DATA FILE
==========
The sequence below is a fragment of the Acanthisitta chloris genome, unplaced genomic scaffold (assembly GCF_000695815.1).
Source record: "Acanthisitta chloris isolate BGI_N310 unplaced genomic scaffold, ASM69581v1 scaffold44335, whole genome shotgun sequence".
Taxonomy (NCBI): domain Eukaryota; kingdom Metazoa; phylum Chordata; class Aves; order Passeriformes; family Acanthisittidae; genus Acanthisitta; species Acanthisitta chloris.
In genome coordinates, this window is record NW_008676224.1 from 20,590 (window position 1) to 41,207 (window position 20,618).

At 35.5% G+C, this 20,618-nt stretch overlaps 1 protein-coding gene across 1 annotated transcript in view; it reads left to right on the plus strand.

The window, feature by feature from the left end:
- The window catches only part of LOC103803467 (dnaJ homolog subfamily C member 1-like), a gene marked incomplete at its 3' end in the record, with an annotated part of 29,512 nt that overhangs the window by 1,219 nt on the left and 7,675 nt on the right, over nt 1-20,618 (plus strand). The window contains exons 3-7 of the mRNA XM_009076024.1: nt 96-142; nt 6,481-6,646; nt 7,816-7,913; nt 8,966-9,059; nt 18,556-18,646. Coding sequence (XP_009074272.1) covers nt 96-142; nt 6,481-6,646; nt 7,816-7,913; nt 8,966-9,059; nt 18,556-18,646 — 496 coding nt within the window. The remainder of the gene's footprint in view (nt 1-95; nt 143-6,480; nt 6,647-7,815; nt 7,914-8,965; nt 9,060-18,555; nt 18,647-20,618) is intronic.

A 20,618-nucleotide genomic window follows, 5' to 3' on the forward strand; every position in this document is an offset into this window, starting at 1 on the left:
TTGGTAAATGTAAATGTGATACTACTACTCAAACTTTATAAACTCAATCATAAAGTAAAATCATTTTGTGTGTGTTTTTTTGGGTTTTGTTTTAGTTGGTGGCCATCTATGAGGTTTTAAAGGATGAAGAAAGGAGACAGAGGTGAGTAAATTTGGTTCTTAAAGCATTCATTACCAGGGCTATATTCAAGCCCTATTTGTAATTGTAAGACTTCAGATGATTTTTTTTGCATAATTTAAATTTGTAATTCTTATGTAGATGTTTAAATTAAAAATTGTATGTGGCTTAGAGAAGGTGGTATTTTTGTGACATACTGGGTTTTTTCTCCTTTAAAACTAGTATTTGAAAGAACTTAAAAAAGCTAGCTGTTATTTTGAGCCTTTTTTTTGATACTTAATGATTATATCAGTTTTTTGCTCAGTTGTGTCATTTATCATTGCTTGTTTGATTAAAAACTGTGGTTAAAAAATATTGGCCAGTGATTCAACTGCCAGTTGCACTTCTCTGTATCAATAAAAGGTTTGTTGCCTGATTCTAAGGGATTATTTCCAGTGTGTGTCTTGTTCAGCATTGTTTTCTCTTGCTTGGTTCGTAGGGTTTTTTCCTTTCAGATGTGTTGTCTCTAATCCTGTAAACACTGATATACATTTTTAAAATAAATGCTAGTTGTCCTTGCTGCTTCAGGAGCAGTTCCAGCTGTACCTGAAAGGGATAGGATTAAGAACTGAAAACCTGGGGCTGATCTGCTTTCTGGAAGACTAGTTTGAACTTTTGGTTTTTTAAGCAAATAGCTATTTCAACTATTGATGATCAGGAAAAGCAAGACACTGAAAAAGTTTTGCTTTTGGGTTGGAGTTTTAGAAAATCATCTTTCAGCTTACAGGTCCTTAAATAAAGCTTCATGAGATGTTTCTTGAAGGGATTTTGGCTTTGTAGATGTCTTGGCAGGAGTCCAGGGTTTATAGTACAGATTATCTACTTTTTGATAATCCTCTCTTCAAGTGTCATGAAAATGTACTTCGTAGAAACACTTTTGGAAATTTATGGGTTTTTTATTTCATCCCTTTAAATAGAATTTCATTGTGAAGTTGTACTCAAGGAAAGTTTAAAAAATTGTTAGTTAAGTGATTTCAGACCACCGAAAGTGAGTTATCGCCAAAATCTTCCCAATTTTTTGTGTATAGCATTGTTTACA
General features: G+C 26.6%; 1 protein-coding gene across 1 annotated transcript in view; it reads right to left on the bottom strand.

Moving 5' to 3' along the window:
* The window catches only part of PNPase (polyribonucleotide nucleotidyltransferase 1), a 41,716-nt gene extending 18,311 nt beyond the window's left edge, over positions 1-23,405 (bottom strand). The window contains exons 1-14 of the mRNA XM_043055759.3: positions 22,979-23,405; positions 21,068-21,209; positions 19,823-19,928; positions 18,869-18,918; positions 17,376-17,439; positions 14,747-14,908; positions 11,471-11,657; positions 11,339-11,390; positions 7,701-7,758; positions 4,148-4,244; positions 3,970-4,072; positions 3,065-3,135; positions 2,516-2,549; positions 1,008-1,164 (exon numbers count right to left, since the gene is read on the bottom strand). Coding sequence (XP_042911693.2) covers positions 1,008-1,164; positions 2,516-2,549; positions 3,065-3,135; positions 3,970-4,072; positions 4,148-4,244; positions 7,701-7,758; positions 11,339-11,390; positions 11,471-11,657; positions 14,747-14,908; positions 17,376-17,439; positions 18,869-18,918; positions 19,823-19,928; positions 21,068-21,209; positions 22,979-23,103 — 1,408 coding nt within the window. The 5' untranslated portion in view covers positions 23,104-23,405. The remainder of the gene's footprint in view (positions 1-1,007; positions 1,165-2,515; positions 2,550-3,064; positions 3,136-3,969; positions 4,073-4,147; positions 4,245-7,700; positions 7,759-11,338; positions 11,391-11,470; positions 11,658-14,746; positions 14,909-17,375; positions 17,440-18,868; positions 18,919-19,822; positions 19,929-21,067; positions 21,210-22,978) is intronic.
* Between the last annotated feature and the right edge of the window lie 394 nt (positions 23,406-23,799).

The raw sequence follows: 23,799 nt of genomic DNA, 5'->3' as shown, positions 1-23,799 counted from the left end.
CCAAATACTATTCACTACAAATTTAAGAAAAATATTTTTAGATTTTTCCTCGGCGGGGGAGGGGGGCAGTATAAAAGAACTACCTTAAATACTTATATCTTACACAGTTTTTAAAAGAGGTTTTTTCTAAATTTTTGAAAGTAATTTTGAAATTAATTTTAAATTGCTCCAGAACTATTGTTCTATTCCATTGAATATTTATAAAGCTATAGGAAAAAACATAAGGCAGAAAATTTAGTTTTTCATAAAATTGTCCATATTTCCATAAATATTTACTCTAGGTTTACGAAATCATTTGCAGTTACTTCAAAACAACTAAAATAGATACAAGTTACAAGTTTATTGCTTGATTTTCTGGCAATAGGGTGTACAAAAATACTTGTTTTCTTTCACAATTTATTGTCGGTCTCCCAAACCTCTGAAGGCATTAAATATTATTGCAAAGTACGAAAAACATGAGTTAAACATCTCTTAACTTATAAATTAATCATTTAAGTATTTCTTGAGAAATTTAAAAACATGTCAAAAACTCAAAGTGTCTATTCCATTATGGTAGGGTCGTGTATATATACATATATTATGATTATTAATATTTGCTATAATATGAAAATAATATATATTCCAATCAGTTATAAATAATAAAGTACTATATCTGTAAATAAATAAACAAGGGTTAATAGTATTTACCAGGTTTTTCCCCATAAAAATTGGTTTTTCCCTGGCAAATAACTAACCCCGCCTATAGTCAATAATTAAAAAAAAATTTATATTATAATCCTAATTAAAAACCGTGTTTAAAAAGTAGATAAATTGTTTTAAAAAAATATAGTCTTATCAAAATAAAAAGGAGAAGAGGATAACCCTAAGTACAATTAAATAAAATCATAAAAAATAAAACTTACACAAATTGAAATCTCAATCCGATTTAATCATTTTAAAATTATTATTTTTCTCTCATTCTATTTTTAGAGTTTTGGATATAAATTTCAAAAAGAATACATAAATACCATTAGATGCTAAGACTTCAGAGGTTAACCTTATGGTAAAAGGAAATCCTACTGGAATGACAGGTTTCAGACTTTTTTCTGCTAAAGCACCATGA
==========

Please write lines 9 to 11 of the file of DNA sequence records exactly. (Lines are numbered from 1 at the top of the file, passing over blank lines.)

TTGGTAAATGTAAATGTGATACTACTACTCAAACTTTATAAACTCAATCATAAAGTAAAATCATTTTGTGTGTGTTTTTTTGGGTTTTGTTTTAGTTGGTGGCCATCTATGAGGTTTTAAAGGATGAAGAAAGGAGACAGAGGTGAGTAAATTTGGTTCTTAAAGCATTCATTACCAGGGCTATATTCAAGCCCTATTTGTAATTGTAAGACTTCAGATGATTTTTTTTGCATAATTTAAATTTGTAATTCTTATGTAGATGTTTAAATTAAAAATTGTATGTGGCTTAGAGAAGGTGGTATTTTTGTGACATACTGGGTTTTTTCTCCTTTAAAACTAGTATTTGAAAGAACTTAAAAAAGCTAGCTGTTATTTTGAGCCTTTTTTTTGATACTTAATGATTATATCAGTTTTTTGCTCAGTTGTGTCATTTATCATTGCTTGTTTGATTAAAAACTGTGGTTAAAAAATATTGGCCAGTGATTCAACTGCCAGTTGCACTTCTCTGTATCAATAAAAGGTTTGTTGCCTGATTCTAAGGGATTATTTCCAGTGTGTGTCTTGTTCAGCATTGTTTTCTCTTGCTTGGTTCGTAGGGTTTTTTCCTTTCAGATGTGTTGTCTCTAATCCTGTAAACACTGATATACATTTTTAAAATAAATGCTAGTTGTCCTTGCTGCTTCAGGAGCAGTTCCAGCTGTACCTGAAAGGGATAGGATTAAGAACTGAAAACCTGGGGCTGATCTGCTTTCTGGAAGACTAGTTTGAACTTTTGGTTTTTTAAGCAAATAGCTATTTCAACTATTGATGATCAGGAAAAGCAAGACACTGAAAAAGTTTTGCTTTTGGGTTGGAGTTTTAGAAAATCATCTTTCAGCTTACAGGTCCTTAAATAAAGCTTCATGAGATGTTTCTTGAAGGGATTTTGGCTTTGTAGATGTCTTGGCAGGAGTCCAGGGTTTATAGTACAGATTATCTACTTTTTGATAATCCTCTCTTCAAGTGTCATGAAAATGTACTTCGTAGAAACACTTTTGGAAATTTATGGGTTTTTTATTTCATCCCTTTAAATAGAATTTCATTGTGAAGTTGTACTCAAGGAAAGTTTAAAAAATTGTTAGTTAAGTGATTTCAGACCACCGAAAGTGAGTTATCGCCAAAATCTTCCCAATTTTTTGTGTATAGCATTGTTTACA
General features: G+C 26.6%; 1 protein-coding gene across 1 annotated transcript in view; it reads right to left on the bottom strand.

Moving 5' to 3' along the window: